As Gov. Tim Walz’s statewide mask mandate went into effect Saturday, businesses and law enforcement in the region were making plans to accommodate it.
According to the mandate, which Walz announced during a press conference July 22, Minnesotans must wear a mask in indoor public places. The goal, Walz said, is to slow the spread of coronavirus. As of Thursday, 31 states and the District of Columbia require that most people cover their faces when out in public.
“Minnesota, we can do this,” Walz said during the press conference, calling it one of the easiest ways to slow the spread of COVID-19. “This is a small sacrifice for a potential big gain.”
There are some exceptions to the mandate. Children younger than 5 are exempt from the mandate, as are people with disabilities, or physical or mental health issues that make wearing a mask problematic. In these cases, people are encouraged to wear a face shield.
Masks will be required in places such as schools, businesses, offices and restaurants. They’re also needed in outdoor situations when social distancing of at least 6 feet is not possible. Masks are not required for people outdoors doing activities such as walking their dog or mowing their yard.
While refusing to wear a mask is a petty misdemeanor punishable by a fine of no more than $100, Walz said it is technically not a crime, and he hoped Minnesotans would comply with the order voluntarily.
Litchfield Police Chief Patrick Fank said his officers will take an “educate, not enforce” approach to the executive order, encouraging people to contact state authorities with complaints about non-compliance.
“Let’s be honest,” Fank said, “there’s already a negative spin toward law enforcement. The last thing we want to be is enforcement of (a mandate) that is not very popular with some people.”
While the statewide mask mandate is new, many businesses already had mask mandates of their own.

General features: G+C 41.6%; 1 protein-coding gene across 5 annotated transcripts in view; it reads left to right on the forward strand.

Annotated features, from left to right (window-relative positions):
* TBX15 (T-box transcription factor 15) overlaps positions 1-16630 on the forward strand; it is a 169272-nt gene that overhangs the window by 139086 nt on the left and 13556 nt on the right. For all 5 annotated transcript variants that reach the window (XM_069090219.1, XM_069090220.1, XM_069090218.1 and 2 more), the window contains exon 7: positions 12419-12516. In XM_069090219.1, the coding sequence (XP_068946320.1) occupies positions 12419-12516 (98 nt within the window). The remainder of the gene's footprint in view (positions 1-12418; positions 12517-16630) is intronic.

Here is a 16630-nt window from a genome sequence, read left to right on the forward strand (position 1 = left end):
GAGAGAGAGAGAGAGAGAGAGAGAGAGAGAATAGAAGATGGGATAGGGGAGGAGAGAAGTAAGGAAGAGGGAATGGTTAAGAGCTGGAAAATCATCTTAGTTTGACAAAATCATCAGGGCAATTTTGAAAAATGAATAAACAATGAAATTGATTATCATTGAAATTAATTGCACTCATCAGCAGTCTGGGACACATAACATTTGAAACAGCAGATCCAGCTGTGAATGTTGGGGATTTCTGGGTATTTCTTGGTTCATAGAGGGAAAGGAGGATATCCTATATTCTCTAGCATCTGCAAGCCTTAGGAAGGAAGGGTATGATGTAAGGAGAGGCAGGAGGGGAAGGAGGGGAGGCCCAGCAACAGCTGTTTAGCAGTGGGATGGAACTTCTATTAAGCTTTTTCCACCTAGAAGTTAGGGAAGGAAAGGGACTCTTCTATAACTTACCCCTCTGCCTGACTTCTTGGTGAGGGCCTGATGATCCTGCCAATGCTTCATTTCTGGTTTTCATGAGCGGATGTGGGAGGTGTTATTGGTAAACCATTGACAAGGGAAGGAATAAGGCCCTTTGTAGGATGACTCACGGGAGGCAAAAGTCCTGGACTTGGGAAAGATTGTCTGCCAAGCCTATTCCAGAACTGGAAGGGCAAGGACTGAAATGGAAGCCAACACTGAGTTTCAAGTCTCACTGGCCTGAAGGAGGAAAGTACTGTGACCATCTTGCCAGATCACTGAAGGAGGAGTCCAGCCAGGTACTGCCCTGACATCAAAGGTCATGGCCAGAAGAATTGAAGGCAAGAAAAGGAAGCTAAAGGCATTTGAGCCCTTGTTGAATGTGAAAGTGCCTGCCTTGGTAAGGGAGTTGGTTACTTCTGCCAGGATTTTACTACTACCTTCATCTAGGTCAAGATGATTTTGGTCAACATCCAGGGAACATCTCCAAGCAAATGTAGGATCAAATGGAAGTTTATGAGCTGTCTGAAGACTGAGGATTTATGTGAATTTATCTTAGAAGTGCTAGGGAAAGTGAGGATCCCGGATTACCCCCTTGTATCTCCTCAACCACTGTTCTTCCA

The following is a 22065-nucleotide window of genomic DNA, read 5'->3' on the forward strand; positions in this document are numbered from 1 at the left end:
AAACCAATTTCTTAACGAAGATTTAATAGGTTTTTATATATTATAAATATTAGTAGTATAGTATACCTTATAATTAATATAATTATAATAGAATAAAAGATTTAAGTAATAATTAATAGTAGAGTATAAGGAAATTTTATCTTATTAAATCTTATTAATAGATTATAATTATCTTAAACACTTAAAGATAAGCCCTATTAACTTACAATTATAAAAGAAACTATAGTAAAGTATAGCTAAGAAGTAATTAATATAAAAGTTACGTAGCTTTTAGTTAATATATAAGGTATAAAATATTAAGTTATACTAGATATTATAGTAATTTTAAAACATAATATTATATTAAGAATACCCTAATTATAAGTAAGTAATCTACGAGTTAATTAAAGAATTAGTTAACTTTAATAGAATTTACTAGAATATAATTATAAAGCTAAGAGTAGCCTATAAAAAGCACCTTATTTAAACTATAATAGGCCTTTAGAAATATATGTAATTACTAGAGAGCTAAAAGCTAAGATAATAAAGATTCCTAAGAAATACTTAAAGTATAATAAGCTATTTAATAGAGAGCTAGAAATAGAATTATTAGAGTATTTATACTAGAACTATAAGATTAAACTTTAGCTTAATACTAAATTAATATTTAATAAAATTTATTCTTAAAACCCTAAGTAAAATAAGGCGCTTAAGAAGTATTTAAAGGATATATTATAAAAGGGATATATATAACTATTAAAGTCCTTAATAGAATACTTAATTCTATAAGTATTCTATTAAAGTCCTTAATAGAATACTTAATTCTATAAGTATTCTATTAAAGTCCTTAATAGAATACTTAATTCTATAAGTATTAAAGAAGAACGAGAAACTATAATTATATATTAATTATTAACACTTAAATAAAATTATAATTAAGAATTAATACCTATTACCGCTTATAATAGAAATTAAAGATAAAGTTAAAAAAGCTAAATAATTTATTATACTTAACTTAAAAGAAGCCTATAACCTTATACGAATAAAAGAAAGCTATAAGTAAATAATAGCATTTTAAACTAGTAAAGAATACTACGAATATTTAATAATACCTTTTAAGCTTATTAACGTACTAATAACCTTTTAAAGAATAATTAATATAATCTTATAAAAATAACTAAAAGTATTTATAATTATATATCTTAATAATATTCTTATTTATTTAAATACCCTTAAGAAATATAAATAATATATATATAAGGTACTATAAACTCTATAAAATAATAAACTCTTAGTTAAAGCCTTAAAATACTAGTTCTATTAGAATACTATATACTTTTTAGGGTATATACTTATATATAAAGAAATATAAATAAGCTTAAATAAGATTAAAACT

Fank said his department has not received any official complaints about violations of any of the governor’s other executive orders in regard to the coronavirus.
“People aren’t calling them in,” Fank said. “We are very, very hands off with the governor’s orders. And I don’t know that we’ve received one complaint (about) social distancing.”
Litchfield officers carry informational sheets they can hand out with resources for people to call if they are concerned about violations.
“Officers are a little leery about getting into controversial situations anyway, and this is one of those tough ones,” Fank said. “I just hope things are back to normal soon.”
MASKS FOR BUSINESSES
As part of the statewide mandate, the Minnesota Department of Employment and Economic Development is distributing 4.1 million masks to local chambers of commerce in each county. The masks are a one-time shipment to be given to area businesses to provide to customers who may not have one.
Judy Hulterstrum, executive director of Litchfield Area Chamber of Commerce, said her office expected to receive 10,000 masks from DEED, though they had not yet arrived by the end of last week. She said she appreciated the mask distribution, but said the shipment would likely not last long, as it will be shared with businesses throughout the county.
“I haven’t been able to do something for business since February,” Hulterstrum said. “This is something we can do. This is our chance to be able to do good for our community.”
Hulterstrum said her office would be working with Meeker County Administrator Paul Virnig and with the Meeker County Economic Development Authority to come up with a mask distribution plan.
“The main purpose is for businesses that have the public coming in — retail, service, restaurants, those type of businesses — if someone comes in and does not have a mask, the owner, manager, whomever sees them first is to gently encourage them to wear a mask,” Hulterstrum said. “It’s really, people are encouraged to wear it, kind of like the governor said with police and sheriff’s departments … what they want them to do is hand them a mask rather than a ticket.”
Though the mask mandate might not be popular with some, Hulterstrum said, many of the business owners and managers she has spoken to see it as a defense against am even less-palatable approach.
“What I have heard from businesses is that, ‘I don’t want to shut down again. I guess we’re going to have to do it this way,’” Hulterstrum said. “The businesses are, I think, at this point, in tune.”